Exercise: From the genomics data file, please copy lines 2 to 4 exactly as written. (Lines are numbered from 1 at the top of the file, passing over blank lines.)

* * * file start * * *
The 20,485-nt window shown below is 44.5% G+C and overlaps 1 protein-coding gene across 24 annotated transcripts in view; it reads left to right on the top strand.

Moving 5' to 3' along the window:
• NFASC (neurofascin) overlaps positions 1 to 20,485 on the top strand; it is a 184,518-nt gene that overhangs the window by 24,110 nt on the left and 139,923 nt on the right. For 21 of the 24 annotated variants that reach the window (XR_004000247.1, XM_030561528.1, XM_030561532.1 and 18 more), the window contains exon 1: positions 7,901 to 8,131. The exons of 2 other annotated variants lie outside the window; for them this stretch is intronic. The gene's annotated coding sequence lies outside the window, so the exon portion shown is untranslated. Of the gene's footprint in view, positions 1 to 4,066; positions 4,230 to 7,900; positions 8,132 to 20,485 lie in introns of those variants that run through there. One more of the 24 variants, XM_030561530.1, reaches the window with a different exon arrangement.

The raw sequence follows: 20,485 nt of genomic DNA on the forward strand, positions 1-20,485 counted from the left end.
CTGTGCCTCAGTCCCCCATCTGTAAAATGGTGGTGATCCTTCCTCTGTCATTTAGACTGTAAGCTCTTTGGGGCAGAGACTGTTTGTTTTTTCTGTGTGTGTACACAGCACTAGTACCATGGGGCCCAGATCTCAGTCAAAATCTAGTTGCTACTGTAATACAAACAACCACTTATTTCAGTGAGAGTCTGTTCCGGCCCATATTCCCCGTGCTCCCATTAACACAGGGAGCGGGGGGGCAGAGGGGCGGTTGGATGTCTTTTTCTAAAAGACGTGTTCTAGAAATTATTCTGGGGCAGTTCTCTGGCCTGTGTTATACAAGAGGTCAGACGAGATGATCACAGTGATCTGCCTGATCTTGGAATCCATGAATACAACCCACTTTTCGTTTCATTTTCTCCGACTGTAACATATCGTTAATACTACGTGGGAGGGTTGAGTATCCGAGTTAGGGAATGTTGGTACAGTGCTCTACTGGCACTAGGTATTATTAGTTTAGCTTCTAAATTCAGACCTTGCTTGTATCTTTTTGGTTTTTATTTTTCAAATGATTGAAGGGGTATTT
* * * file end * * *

Moving 5' to 3' along the window:
• NFASC (neurofascin) overlaps positions 1 to 20,485 on the top strand; it is a 184,518-nt gene that overhangs the window by 24,110 nt on the left and 139,923 nt on the right. For 21 of the 24 annotated variants that reach the window (XR_004000247.1, XM_030561528.1, XM_030561532.1 and 18 more), the window contains exon 1: positions 7,901 to 8,131. The exons of 2 other annotated variants lie outside the window; for them this stretch is intronic. The gene's annotated coding sequence lies outside the window, so the exon portion shown is untranslated. Of the gene's footprint in view, positions 1 to 4,066; positions 4,230 to 7,900; positions 8,132 to 20,485 lie in introns of those variants that run through there. One more of the 24 variants, XM_030561530.1, reaches the window with a different exon arrangement.

The raw sequence follows: 20,485 nt of genomic DNA on the forward strand, positions 1-20,485 counted from the left end.